Son of a General, Philip J. Bainbrigge was born at Lichfield, Staffordshire, in 1817. He entered the Royal Military Academy at Woolwich in 1830 and graduated in 1833. Requesting a posting abroad, Bainbrigge arrived in Canada on board the Arab transport on June 25, 1836, in time to take part in the military operations along the Richelieu River and at St. Eustache during the Rebellions of 1837-8. Bainbrigge travelled widely in Upper and Lower Canada and the Maritimes, reporting on fortifications and other defensive measures. He was assigned on special survey duty concerning the Maine - New Brunswick boundary dispute and was acting adjutant from 1841 until his return to England August 4, 1842. He died in Blackhealth in England in 1881.
SUBJECT / THEMES
A thematic analysis of Bainbrigge's work reveals a definite predilection for depicting landscapes - either in summer or winter - into which he would work whatever section of the city he could see from his vantage point. His palette thus consisted of a range of natural colours, such as browns, reds and dark greens, which he applied in varying degrees of thickness. This interest in nature and rural landscape prompted the artist to use a high horizon line, which allowed him to include the city's more prominent or recognizable buildings. Bainbrigge made skilled use of dramatic chiaroscuro effects, and these important buildings often stand out in the distance, shimmering in a stark light. The foreground is composed so as to encourage the viewer to enter the scene and share the artist's experience of the landscape.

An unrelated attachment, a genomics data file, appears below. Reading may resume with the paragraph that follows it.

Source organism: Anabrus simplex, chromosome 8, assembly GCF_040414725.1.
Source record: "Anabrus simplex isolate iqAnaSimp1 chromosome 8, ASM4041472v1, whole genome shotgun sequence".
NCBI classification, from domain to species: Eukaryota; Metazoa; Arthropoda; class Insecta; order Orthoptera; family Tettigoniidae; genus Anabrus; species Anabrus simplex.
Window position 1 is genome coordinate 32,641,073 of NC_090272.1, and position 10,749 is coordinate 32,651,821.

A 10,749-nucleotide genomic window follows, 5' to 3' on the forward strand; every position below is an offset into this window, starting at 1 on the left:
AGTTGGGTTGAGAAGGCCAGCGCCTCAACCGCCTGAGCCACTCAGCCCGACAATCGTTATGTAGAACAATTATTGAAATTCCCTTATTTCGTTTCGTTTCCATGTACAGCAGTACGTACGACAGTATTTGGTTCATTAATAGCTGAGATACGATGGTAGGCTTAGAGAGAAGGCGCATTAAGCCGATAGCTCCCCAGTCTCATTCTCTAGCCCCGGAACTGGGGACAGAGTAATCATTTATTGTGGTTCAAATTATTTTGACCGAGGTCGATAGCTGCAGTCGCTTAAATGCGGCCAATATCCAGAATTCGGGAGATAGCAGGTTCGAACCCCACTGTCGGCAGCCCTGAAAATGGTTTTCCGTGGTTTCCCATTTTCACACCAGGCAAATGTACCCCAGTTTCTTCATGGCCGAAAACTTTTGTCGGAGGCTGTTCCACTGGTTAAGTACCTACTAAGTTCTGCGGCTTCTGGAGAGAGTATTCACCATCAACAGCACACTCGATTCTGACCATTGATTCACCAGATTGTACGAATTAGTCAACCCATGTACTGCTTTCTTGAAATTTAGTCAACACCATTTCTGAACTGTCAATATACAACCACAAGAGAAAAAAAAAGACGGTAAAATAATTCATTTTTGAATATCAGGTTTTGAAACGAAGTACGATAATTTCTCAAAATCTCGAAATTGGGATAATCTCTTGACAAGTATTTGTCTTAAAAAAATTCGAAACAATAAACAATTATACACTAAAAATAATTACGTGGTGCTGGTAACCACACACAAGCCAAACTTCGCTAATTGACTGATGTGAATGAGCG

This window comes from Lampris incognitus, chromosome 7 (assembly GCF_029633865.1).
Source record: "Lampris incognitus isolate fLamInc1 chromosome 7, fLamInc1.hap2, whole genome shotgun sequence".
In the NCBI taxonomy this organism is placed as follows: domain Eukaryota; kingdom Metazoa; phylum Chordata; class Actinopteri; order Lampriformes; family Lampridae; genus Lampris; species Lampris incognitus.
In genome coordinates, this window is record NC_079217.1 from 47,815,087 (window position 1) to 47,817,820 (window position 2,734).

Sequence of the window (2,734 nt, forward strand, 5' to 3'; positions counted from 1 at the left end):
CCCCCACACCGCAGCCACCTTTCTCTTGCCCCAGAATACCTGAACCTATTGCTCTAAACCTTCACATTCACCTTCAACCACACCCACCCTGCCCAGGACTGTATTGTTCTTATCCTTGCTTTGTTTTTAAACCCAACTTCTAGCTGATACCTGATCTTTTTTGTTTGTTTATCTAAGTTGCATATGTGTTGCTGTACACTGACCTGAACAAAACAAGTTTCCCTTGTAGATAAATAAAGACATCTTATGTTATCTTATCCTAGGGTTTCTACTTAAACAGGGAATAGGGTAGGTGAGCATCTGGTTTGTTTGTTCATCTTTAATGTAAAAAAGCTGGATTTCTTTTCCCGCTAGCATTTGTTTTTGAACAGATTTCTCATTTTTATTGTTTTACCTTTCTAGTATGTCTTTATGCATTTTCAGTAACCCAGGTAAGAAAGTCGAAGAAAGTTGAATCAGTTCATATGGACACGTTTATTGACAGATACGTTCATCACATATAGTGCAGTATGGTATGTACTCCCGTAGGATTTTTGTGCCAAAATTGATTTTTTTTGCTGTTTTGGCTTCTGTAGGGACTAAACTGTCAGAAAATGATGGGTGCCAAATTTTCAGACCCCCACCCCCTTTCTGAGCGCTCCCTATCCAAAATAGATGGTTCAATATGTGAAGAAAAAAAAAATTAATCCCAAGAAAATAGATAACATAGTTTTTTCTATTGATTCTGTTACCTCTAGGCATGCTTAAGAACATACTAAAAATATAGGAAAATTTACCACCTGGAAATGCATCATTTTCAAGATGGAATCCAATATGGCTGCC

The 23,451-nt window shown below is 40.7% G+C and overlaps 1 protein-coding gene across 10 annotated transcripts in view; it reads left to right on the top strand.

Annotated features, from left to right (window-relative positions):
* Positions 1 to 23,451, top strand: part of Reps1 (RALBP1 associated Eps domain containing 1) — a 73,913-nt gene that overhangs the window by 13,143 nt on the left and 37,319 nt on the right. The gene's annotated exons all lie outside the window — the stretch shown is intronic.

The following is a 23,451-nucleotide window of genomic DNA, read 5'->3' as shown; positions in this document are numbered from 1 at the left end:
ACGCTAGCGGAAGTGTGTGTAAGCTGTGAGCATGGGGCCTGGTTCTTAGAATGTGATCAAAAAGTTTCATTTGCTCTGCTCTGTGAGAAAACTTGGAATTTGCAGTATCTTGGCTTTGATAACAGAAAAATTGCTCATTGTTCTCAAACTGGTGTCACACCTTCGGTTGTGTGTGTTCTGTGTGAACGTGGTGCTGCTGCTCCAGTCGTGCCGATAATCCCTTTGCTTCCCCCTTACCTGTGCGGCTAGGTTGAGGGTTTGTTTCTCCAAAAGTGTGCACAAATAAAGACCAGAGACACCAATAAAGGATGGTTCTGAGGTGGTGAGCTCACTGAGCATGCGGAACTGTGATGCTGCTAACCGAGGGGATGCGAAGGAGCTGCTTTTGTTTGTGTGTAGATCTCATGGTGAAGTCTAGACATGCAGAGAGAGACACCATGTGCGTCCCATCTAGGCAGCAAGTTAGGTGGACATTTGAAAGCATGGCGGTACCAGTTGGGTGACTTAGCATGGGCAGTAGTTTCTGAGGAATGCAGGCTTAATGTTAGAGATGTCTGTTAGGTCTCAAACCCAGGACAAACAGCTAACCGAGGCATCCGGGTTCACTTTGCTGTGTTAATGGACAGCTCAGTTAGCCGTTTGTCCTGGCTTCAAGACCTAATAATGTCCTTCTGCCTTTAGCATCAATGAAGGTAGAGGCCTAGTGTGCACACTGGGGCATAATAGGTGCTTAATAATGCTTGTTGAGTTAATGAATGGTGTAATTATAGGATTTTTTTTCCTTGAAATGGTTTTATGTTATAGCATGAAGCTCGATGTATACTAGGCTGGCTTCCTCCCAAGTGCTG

Like many British officer- painters, Philip J. Bainbrigge received his artistic training at the Royal Military Academy at Woolwich. There, he was instructed in the proper use of perspective and in the handling of light and shade, and he employed these techniques with an ease and spontaneity well-suited to the principles of landscape painting. His rather individual style, while in accordance with the artistic trends of the time, resulted in watercolours that are quite distinctive.
Source: Conrad Graham, Mont-Royal - Ville Marie : Early Plans and Views of Montreal, p.103.